The US is stepping all over itself to halt any development of natural resources, which is the basis for all real new wealth creation. I our area, there has been a systematic shutting down of timber, geothermal, mining, and now ranching and farming endeavors. It is a shift to imports for all our raw materials. Since new wealth is created from the mixing of labor and ideas with natural resources, the U.S. is intentionally cutting its own throat to reallocate wealth to the third world.


41 posted on 03/30/2013 12:23:39 PM PDT by marsh2
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To: marsh2
the U.S. is intentionally cutting its own throat to reallocate wealth to the third world.

His father's Dream.

42 posted on 03/30/2013 12:26:31 PM PDT by cynwoody
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To: hinckley buzzard

We also had a contingent of Wall Street buttsniffers here who were all in favor of TARP. Probably some of the same people. They don’t post much any more.


43 posted on 03/30/2013 2:48:16 PM PDT by Notary Sojac ('Institutions will try to preserve the problems to which they are a solution.' - Clay Shirky)
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To: Theoria

theoria, great points. And what bert posted also makes sense too along with the poster who basically was saying you can’t force business to stay here. All points are true.

But Cringing is also correct. Nothing good for the overall US lifestyle/health comes from outsourcing or insourcing. Sure, wealth will still be made. But one thing that escapes most (or is ignored); who the heck wants to live in a crumbling society.

Iron bars around residence, armed private security. Awesome, sounds great. Let’s welcome crime and live like some do in South America. Because that’s where this Country is heading. No sense arguing about all this, it’s inevitable.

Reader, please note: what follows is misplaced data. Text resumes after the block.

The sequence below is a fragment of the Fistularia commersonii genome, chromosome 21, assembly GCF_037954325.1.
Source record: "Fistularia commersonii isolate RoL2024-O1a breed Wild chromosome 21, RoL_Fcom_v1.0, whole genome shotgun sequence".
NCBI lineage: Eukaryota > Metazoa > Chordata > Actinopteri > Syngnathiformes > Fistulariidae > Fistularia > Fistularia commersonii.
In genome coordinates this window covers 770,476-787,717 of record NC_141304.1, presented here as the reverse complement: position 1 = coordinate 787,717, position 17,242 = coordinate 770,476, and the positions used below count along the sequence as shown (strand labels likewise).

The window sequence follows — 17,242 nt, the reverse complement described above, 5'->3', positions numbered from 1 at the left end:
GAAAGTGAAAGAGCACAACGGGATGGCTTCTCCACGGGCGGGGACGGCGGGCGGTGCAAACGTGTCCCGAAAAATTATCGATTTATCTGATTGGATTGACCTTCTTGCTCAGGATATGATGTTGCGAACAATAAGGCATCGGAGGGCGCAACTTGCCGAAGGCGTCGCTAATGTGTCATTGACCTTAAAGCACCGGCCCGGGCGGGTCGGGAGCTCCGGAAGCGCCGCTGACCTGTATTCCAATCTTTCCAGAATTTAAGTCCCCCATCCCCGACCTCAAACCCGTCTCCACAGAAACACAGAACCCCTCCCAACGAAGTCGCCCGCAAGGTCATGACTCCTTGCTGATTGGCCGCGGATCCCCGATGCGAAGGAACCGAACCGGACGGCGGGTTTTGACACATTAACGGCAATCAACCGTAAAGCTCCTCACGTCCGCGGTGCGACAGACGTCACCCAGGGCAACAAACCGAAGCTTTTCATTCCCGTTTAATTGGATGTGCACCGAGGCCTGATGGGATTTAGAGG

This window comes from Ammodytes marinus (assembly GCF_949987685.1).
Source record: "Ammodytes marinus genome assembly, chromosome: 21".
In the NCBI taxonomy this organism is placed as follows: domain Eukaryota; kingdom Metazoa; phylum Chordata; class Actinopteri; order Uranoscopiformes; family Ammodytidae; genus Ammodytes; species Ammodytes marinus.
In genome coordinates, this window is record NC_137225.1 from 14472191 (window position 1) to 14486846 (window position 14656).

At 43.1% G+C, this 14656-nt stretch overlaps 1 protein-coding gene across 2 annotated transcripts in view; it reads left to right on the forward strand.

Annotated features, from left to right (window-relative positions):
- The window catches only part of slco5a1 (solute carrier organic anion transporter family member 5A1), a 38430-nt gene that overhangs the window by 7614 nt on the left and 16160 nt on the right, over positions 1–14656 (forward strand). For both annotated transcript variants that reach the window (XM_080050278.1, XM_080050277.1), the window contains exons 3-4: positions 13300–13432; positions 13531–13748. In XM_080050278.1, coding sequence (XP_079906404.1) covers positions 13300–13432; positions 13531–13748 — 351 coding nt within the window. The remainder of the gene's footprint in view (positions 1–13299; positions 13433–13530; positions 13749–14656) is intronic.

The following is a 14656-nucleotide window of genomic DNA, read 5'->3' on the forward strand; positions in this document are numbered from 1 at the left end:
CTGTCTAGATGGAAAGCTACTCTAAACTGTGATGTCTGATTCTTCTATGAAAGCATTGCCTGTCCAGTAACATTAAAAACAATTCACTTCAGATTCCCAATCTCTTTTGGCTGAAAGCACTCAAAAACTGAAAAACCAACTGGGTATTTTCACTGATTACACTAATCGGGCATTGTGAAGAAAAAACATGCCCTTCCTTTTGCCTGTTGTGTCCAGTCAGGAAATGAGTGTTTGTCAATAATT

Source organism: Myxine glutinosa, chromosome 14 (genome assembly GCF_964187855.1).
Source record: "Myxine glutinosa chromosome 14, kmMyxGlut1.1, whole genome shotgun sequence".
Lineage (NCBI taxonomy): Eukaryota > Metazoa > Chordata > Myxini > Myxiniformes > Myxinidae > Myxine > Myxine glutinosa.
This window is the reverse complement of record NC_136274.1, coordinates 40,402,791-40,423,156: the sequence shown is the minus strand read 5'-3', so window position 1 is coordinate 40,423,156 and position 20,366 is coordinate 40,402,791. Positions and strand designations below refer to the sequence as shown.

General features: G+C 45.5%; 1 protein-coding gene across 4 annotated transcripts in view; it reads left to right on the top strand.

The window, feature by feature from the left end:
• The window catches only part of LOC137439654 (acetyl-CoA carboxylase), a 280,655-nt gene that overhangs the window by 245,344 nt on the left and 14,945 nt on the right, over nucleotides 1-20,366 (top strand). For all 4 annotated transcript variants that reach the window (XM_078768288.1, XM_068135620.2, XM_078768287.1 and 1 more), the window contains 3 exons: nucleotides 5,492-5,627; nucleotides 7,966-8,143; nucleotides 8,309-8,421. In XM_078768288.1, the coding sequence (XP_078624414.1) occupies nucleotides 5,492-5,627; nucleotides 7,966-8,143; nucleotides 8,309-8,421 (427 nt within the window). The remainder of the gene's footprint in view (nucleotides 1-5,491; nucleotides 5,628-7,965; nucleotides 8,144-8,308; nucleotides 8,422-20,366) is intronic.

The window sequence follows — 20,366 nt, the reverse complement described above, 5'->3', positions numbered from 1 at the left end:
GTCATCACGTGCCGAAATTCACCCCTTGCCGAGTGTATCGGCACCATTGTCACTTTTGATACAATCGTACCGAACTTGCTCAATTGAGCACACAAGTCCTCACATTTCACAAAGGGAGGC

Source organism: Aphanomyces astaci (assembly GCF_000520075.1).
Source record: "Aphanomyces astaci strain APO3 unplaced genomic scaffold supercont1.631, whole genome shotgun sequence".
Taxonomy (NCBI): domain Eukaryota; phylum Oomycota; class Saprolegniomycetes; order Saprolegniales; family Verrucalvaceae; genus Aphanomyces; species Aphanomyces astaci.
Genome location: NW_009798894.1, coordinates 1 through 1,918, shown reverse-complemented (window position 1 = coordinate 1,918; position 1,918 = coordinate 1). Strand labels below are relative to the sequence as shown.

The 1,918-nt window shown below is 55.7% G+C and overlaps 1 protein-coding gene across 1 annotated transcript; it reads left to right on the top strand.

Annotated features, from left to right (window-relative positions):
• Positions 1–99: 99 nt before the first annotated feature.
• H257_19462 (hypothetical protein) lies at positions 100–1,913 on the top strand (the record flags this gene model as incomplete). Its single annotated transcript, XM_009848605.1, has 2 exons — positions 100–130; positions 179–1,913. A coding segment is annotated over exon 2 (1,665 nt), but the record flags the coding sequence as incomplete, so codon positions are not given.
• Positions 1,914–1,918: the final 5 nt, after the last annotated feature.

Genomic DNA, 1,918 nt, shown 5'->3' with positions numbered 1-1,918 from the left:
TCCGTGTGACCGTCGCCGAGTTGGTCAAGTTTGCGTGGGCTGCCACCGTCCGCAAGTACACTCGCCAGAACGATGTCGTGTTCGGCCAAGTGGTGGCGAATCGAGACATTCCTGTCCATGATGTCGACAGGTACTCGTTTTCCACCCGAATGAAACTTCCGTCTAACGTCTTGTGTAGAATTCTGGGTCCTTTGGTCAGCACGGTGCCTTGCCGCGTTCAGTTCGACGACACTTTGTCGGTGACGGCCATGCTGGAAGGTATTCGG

44 posted on 03/30/2013 3:10:27 PM PDT by roofgoat
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To: marsh2

That is exactly what is happening. The ideologues at EPA are creating so many rules, regulations and restrictions that capitalistic entrepreneurship is being restricted and the creation of real wealth and true prosperity is being severely inhibited. Obama borrows or prints a million dollars, hires ten non productive bureaucrats and thinks he has accomplished something. America is suffering. Obama is a fool. The creation of real wealth historically has the greatest correlation with the establishment of real social justice.


45 posted on 03/30/2013 7:20:42 PM PDT by allendale
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To: allendale

bttt


46 posted on 03/30/2013 7:23:04 PM PDT by Liberty Valance (Keep a simple manner for a happy life :o)
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To: SeekAndFind

“With the market totally blind to the growing risk in each investment, anyone who had investments in housing or with Lehman Brothers suffered huge losses. “

With the market totally blind to the growing risk in each investment, anyone who had investments in housing or with Lehman Brothers suffered huge losses

Investors were hardly “totally blind.”

Stop giving credibility at that point. Markets always have risks, and the only one’s blind are basically negligent, regardless of “the government” or any other scapegoats involved.


47 posted on 03/30/2013 7:34:28 PM PDT by truth_seeker
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To: yefragetuwrabrumuy

That is epic.


48 posted on 03/30/2013 7:39:07 PM PDT by Fzob (In matters of style, swim with the current; in matters of principle, stand like a rock. Jefferson)
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To: Sherman Logan

Protecting our borders and erecting tariffs were some of the first things that the FIRST congress did. Washington signed the first US Tariff Bill in 1790.


49 posted on 03/30/2013 7:43:15 PM PDT by central_va (I won't be reconstructed and I do not give a damn.)